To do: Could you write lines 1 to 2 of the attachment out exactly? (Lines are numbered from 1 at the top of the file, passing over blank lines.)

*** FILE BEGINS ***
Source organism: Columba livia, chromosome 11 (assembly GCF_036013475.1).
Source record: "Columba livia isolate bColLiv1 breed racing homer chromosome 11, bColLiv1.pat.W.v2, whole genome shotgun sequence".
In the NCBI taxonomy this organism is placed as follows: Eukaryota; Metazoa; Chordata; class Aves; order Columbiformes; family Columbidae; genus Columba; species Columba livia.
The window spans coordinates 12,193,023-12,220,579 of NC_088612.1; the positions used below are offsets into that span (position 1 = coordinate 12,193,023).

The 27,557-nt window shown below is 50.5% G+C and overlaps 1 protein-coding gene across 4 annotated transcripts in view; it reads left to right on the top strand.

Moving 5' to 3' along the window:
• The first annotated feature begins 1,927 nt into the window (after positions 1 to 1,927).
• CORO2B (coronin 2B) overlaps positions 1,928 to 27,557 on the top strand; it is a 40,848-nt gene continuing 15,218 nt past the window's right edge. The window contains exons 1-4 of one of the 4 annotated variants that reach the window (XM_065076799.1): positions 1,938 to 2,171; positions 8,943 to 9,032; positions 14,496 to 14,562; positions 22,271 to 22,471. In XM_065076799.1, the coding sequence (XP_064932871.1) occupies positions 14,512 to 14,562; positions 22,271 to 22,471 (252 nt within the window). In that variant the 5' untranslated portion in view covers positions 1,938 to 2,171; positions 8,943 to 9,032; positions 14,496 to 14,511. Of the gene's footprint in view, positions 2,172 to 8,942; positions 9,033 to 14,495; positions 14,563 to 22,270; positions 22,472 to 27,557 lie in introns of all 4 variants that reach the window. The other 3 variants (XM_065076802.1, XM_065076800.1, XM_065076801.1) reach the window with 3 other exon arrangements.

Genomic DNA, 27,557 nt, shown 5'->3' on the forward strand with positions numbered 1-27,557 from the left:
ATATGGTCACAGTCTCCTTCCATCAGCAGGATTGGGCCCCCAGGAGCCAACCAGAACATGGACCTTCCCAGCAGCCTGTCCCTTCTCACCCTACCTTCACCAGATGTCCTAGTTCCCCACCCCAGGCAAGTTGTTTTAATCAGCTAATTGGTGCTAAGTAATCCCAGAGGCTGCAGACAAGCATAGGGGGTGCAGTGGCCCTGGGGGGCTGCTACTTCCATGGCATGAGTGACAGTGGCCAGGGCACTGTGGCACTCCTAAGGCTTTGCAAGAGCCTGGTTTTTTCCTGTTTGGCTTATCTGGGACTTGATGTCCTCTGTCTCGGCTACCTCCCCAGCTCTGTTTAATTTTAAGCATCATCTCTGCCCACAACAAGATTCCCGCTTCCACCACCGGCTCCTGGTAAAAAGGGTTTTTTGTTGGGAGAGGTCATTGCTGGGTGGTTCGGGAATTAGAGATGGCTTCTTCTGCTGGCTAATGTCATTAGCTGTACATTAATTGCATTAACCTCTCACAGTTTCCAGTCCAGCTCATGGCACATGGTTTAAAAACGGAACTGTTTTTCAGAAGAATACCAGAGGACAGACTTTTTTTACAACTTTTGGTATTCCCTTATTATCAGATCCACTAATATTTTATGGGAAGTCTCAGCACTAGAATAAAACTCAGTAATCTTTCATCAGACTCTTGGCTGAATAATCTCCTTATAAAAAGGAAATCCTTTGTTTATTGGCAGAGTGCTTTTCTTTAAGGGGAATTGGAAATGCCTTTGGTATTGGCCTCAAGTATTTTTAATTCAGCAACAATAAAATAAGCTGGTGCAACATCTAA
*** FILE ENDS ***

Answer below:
Source organism: Columba livia, chromosome 11 (assembly GCF_036013475.1).
Source record: "Columba livia isolate bColLiv1 breed racing homer chromosome 11, bColLiv1.pat.W.v2, whole genome shotgun sequence".